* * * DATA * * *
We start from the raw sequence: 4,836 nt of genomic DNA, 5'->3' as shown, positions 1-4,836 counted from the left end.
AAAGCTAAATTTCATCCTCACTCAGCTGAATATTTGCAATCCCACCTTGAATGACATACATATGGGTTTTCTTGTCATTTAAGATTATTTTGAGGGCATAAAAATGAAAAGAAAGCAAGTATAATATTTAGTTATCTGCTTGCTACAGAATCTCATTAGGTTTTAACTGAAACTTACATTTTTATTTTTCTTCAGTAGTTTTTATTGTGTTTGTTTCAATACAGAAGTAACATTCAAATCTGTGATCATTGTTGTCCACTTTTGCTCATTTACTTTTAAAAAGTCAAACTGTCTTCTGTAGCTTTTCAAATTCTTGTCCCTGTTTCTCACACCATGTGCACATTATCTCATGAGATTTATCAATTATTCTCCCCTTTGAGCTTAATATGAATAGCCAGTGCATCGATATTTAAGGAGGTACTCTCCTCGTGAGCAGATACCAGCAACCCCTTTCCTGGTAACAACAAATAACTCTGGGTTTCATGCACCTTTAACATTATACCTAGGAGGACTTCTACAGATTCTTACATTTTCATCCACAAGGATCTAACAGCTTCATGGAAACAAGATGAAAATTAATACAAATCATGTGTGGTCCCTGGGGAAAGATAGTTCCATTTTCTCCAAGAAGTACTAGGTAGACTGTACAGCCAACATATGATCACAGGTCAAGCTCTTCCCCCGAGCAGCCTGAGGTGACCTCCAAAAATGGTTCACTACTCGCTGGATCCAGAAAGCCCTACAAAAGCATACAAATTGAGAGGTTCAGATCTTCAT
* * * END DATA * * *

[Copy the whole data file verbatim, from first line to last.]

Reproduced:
We start from the raw sequence: 4,836 nt of genomic DNA, 5'->3' as shown, positions 1-4,836 counted from the left end.
AAAGCTAAATTTCATCCTCACTCAGCTGAATATTTGCAATCCCACCTTGAATGACATACATATGGGTTTTCTTGTCATTTAAGATTATTTTGAGGGCATAAAAATGAAAAGAAAGCAAGTATAATATTTAGTTATCTGCTTGCTACAGAATCTCATTAGGTTTTAACTGAAACTTACATTTTTATTTTTCTTCAGTAGTTTTTATTGTGTTTGTTTCAATACAGAAGTAACATTCAAATCTGTGATCATTGTTGTCCACTTTTGCTCATTTACTTTTAAAAAGTCAAACTGTCTTCTGTAGCTTTTCAAATTCTTGTCCCTGTTTCTCACACCATGTGCACATTATCTCATGAGATTTATCAATTATTCTCCCCTTTGAGCTTAATATGAATAGCCAGTGCATCGATATTTAAGGAGGTACTCTCCTCGTGAGCAGATACCAGCAACCCCTTTCCTGGTAACAACAAATAACTCTGGGTTTCATGCACCTTTAACATTATACCTAGGAGGACTTCTACAGATTCTTACATTTTCATCCACAAGGATCTAACAGCTTCATGGAAACAAGATGAAAATTAATACAAATCATGTGTGGTCCCTGGGGAAAGATAGTTCCATTTTCTCCAAGAAGTACTAGGTAGACTGTACAGCCAACATATGATCACAGGTCAAGCTCTTCCCCCGAGCAGCCTGAGGTGACCTCCAAAAATGGTTCACTACTCGCTGGATCCAGAAAGCCCTACAAAAGCATACAAATTGAGAGGTTCAGATCTTCAT